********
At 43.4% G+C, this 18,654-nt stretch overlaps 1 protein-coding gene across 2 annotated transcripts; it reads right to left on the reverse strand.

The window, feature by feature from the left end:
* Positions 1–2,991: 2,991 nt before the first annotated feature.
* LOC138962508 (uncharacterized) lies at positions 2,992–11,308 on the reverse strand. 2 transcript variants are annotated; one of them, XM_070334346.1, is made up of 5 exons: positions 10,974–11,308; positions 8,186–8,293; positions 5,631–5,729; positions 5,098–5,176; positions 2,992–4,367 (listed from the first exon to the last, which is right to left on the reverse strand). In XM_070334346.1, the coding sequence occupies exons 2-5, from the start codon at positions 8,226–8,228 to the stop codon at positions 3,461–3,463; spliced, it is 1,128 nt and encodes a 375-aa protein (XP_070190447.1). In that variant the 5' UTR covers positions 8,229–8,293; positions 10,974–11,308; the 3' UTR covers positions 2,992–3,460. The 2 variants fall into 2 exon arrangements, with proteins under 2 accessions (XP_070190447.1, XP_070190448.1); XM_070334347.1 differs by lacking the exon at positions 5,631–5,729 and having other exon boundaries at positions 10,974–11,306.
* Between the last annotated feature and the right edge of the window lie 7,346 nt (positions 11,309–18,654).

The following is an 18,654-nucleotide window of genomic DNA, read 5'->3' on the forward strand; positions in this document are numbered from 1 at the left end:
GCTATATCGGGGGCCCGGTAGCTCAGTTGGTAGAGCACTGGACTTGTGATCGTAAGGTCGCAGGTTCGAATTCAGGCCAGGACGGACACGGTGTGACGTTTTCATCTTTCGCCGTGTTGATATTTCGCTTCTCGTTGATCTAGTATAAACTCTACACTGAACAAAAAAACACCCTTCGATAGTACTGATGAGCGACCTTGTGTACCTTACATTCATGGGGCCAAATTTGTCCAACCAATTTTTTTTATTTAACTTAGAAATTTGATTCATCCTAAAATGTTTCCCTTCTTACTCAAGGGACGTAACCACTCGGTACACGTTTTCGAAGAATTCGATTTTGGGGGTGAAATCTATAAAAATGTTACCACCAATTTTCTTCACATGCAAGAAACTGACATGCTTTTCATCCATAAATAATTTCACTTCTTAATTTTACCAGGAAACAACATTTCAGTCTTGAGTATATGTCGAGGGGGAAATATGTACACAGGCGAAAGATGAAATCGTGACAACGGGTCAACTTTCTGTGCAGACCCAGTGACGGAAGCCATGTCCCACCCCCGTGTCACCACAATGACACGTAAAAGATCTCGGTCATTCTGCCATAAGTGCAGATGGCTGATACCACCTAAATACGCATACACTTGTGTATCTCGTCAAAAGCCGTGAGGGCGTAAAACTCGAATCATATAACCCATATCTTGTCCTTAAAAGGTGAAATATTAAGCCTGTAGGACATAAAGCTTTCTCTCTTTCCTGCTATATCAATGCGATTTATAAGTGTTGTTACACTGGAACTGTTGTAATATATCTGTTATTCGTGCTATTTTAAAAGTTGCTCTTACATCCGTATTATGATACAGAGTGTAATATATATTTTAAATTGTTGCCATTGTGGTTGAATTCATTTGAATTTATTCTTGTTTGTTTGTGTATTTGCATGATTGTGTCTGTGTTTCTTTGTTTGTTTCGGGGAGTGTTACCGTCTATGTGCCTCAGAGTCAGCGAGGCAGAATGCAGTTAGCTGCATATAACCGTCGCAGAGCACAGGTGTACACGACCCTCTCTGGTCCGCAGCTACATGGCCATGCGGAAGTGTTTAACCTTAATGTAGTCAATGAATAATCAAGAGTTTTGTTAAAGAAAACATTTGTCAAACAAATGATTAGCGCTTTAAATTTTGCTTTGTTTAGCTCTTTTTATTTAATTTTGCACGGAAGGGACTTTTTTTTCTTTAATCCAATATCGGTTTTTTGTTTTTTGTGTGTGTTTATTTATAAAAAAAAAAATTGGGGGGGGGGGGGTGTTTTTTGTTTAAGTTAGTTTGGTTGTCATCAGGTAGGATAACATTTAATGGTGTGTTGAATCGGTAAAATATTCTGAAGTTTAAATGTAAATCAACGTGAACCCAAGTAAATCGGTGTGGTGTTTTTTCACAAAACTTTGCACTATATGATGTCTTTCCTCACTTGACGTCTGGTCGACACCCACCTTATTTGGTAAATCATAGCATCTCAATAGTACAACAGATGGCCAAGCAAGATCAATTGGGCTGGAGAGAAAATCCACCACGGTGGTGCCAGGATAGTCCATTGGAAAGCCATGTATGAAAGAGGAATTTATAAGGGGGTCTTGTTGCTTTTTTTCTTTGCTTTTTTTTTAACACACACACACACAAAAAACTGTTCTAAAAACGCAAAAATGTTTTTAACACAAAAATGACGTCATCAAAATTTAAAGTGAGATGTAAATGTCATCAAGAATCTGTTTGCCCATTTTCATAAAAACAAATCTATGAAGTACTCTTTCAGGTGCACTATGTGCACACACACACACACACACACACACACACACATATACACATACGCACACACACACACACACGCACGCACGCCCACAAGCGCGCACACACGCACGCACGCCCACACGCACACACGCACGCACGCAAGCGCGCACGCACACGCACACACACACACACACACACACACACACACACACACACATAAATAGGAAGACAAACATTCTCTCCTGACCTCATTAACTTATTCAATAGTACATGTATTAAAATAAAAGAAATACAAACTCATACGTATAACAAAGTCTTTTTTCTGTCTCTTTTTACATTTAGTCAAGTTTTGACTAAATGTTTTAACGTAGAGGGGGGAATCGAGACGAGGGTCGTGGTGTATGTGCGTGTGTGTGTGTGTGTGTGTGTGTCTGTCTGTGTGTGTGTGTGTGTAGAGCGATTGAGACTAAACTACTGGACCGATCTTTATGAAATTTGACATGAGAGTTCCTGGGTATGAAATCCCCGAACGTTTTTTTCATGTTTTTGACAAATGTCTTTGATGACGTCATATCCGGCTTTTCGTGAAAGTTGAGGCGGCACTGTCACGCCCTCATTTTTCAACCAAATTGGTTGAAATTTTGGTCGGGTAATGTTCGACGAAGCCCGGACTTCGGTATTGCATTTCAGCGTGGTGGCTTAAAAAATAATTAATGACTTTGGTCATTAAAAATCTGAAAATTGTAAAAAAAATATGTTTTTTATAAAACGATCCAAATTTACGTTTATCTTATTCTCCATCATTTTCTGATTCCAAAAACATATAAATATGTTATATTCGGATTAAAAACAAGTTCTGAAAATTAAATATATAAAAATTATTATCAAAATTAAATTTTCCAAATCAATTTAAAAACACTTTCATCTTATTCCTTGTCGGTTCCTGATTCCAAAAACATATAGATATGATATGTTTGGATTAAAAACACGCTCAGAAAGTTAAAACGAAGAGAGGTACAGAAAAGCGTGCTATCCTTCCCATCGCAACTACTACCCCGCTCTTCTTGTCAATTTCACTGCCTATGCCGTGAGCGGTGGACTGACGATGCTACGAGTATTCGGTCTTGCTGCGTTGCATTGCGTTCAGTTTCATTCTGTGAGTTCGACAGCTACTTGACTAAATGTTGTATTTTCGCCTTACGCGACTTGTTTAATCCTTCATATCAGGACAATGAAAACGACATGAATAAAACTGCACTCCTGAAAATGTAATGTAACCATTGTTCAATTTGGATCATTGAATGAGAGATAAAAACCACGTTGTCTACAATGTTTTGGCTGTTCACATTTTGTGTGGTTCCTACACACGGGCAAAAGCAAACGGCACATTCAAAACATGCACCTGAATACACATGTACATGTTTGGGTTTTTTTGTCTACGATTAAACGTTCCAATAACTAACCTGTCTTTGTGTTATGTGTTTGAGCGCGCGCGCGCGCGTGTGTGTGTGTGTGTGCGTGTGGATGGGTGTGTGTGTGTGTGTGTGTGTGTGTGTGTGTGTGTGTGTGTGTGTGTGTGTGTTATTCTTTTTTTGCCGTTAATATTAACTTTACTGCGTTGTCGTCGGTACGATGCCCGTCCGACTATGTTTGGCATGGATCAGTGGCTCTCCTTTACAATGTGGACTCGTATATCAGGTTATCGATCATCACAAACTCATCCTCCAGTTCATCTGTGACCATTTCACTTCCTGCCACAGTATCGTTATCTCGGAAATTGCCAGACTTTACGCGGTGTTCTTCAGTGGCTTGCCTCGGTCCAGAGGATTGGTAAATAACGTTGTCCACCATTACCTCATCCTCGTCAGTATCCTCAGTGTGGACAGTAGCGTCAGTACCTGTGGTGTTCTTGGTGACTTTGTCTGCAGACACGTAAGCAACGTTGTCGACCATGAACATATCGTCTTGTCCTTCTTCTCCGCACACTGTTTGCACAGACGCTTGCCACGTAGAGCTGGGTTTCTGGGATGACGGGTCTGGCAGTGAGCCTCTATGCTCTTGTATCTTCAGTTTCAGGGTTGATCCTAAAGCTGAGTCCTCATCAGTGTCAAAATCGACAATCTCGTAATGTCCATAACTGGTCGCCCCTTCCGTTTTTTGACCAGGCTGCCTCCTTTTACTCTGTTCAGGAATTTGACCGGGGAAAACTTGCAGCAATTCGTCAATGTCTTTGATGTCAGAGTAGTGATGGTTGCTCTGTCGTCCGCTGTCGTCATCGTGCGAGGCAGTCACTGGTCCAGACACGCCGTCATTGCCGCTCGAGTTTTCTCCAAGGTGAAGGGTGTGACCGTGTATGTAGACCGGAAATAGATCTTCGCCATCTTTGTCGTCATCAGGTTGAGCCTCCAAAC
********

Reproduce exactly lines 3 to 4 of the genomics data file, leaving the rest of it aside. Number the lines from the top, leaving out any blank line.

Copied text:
* Positions 1–2,991: 2,991 nt before the first annotated feature.
* LOC138962508 (uncharacterized) lies at positions 2,992–11,308 on the reverse strand. 2 transcript variants are annotated; one of them, XM_070334346.1, is made up of 5 exons: positions 10,974–11,308; positions 8,186–8,293; positions 5,631–5,729; positions 5,098–5,176; positions 2,992–4,367 (listed from the first exon to the last, which is right to left on the reverse strand). In XM_070334346.1, the coding sequence occupies exons 2-5, from the start codon at positions 8,226–8,228 to the stop codon at positions 3,461–3,463; spliced, it is 1,128 nt and encodes a 375-aa protein (XP_070190447.1). In that variant the 5' UTR covers positions 8,229–8,293; positions 10,974–11,308; the 3' UTR covers positions 2,992–3,460. The 2 variants fall into 2 exon arrangements, with proteins under 2 accessions (XP_070190447.1, XP_070190448.1); XM_070334347.1 differs by lacking the exon at positions 5,631–5,729 and having other exon boundaries at positions 10,974–11,306.